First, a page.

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    • "Due to the long duration of the CDC study together with the public health impact of modifying the vaccine schedule it was necessary to develop a precise, accurate, specific, and sensitive serological assay with sustained performance, robustness and stability such that data generated early in the study were directly comparable to those generated in the later stages of enrollment. To address these needs, we developed, characterized and validated a quantitative enzyme-linked immunosorbent assay (ELISA) and a comprehensive set of serological reagents for assessment of anthrax toxin protective antigen (PA) specific immunoglobulin G (IgG) antibody levels in human serum (Quinn et al., 2002, 2004; Semenova et al., 2004; Gorse et al., 2006). We have previously reported the primary performance characteristics of the quantitative anti-PA IgG ELISA (Quinn et al., 2002). "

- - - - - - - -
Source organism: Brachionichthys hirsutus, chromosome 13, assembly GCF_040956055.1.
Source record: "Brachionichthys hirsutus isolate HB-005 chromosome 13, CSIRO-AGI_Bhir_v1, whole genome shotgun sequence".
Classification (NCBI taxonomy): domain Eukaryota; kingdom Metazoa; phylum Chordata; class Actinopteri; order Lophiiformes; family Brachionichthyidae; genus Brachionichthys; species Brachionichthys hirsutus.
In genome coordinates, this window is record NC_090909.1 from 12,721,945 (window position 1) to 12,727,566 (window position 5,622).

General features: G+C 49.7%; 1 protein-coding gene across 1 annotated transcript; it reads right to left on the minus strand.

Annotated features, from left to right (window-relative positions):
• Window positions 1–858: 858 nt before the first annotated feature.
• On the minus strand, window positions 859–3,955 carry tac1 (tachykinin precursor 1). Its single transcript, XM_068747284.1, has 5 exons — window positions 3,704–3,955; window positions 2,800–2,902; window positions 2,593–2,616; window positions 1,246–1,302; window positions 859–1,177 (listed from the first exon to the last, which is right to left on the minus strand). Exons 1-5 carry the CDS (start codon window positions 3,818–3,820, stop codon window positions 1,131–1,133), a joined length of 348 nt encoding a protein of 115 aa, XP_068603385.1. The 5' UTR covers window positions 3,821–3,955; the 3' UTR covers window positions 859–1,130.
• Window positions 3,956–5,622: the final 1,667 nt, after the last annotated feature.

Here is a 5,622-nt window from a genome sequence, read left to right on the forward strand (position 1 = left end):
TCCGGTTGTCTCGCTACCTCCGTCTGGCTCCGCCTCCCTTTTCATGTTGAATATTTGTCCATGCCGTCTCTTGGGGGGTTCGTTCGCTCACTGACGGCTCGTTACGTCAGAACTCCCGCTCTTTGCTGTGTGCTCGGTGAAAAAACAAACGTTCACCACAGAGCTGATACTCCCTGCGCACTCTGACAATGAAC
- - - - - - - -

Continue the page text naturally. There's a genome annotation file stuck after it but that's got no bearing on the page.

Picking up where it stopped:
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    ABSTRACT: Accurate, reliable and standardized quantification of anti-protective antigen (PA) IgG antibody levels is essential for comparative analyses of anti-toxin immune responses in anthrax cases, recipients of PA-based anthrax vaccines and for evaluation of anti-PA based immunotherapies. We have previously reported the early performance characteristics and application of a quantitative anti-PA IgG enzyme linked immunosorbent assay. The principal application of this assay was in a Phase 4 human clinical trial of anthrax vaccine adsorbed (AVA, BioThrax), the central component of the CDC Anthrax Vaccine Research Program (AVRP) and in humans following bioterrorism associated Bacillus anthracis infection (Quinn et al., 2002; Quinn et al., 2004; Marano et al., 2008). The objective of the AVRP was to determine the feasibility of reducing the number of priming series and booster doses of the licensed Anthrax Vaccine Adsorbed (AVA) (BioThrax®; Emergent BioSolutions, Lansing, MI) and changing the route of administration from subcutaneous (SC) to intramuscular (IM) (Marano et al., 2008). In this paper we report the validation and long term performance characteristics of the assay during its six year application in the AVRP (2002-2008). The critical features are 1) extensive validation of the assay using two standard reference sera; 2) long term stability and 3) consistency of the data for quantitative analysis of human long term anti-PA IgG responses. The reportable value (RV) of the assay was expressed as anti-PA IgG concentration (μg/ml). Accuracy of the assay was high with a percent error (%ER) range of 1.6-11.4%. Overall intra-operator and intermediate precision were high with Coefficients of Variation (%CVs) of 2.5-15.4% and 6.3-13.2%, respectively. The assay demonstrated excellent dilutional linearity for human sera using log(10) transformed data with the slope=0.95 to 0.99, intercept=0.02 to 0.06 and r(2)=0.980-0.987. The assay was robust, tolerating changes in serum incubation temperatures from 35 to 39°C, serum incubation times from 55 to 65min and changes in key reagents. The long-term assay stability over 6years using consecutive reference sera AVR414 and AVR801 demonstrated sustained high accuracy and precision for the assay, confirming its suitability for long term studies of PA protein-based anthrax vaccines.